Casting NETs in the failing heart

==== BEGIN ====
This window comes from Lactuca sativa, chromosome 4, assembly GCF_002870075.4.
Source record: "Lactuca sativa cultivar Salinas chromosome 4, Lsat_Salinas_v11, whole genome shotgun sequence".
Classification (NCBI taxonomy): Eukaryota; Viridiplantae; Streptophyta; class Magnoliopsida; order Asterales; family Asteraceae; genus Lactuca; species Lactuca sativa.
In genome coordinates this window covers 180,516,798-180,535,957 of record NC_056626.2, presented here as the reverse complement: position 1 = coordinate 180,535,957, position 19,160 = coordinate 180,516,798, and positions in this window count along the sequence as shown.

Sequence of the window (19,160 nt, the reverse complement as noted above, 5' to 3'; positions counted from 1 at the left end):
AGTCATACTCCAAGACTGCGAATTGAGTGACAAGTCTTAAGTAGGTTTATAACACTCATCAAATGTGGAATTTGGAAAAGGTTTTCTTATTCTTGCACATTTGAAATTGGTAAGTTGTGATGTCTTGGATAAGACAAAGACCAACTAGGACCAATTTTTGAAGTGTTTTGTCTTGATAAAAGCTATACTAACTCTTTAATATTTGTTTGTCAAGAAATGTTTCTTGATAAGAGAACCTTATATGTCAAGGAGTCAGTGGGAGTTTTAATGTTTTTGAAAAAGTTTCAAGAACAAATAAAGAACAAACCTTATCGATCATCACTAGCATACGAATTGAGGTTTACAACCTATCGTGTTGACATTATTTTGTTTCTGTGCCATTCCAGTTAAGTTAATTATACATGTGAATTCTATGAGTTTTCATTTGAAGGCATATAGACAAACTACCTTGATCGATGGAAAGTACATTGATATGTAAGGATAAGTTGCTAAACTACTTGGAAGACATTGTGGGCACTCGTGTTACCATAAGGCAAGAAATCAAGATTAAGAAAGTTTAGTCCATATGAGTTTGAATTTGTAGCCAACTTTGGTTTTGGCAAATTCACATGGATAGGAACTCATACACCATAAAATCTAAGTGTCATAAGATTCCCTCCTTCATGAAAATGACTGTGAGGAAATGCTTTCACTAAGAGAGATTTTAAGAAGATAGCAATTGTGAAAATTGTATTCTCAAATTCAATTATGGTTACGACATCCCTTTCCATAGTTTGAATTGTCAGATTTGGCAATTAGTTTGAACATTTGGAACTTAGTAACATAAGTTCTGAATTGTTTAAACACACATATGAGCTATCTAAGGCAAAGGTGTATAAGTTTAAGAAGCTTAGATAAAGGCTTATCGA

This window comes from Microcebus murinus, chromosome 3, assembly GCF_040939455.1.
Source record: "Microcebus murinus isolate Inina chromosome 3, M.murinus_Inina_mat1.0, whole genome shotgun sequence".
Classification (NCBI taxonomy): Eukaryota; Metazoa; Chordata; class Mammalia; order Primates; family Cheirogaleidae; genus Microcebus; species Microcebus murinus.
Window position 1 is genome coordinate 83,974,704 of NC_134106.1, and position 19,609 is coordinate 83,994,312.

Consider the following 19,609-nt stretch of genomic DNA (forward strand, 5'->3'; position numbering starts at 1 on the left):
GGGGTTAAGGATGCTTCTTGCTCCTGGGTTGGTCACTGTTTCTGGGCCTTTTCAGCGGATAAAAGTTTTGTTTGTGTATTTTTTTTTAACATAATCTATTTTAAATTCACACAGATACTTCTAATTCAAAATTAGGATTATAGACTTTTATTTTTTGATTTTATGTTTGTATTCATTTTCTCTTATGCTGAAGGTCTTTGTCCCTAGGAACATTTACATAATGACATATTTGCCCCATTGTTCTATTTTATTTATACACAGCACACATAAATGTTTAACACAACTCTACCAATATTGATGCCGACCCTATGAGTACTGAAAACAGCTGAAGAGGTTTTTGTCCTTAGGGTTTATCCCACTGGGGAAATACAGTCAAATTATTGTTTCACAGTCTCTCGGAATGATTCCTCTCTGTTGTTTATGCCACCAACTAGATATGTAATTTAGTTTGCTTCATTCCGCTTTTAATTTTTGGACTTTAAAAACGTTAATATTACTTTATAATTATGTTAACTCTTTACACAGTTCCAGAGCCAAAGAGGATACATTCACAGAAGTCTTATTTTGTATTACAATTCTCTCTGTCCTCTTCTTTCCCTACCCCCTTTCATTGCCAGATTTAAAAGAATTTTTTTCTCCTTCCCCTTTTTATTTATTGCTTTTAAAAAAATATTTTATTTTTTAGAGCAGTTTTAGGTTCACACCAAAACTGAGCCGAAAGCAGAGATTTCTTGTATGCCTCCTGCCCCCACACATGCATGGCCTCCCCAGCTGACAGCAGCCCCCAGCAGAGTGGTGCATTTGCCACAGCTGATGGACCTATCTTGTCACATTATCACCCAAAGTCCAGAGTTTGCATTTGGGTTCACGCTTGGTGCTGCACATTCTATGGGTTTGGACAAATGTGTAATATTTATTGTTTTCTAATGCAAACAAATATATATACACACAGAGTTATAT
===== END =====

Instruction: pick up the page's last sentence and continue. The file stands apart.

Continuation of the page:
White blood cells are essential for fighting infection using specific killing mechanisms. However, when these processes get activated in the absence of infection, this can cause disease. One of the ways that white blood cells try to fight infection is by sending out neutrophil extracellular traps (NETs), ejecting their DNA lined with proteins that can kill bacteria. These same proteins also damage healthy blood vessels and cause them to become activated, which binds platelets and can lead to small blood clots. Activated platelets are one way that white blood cells can be stimulated to make NETs, and therefore this is a vicious cycle. This study aims to study this interaction between neutrophils and platelets in a specific disease context: development of heart failure. Heart failure occurs when the heart is not able to properly pump blood to the rest of the body. This can happen when the heart muscle is damaged and tries to repair itself, leaving widespread scar tissue (fibrosis) that doesn't allow the heart muscle to beat properly. We will look at the ways in which NETs can contribute to this tissue damage, both how the NETs are formed, and what are the consequences. We will also look for markers of NETs in blood from patients at risk for developing heart failure, to see if our experimental models are relevant in patients. From this research, we hope to gain insights into how this process can be treated in order to develop better therapeutics and diagnostics for patients.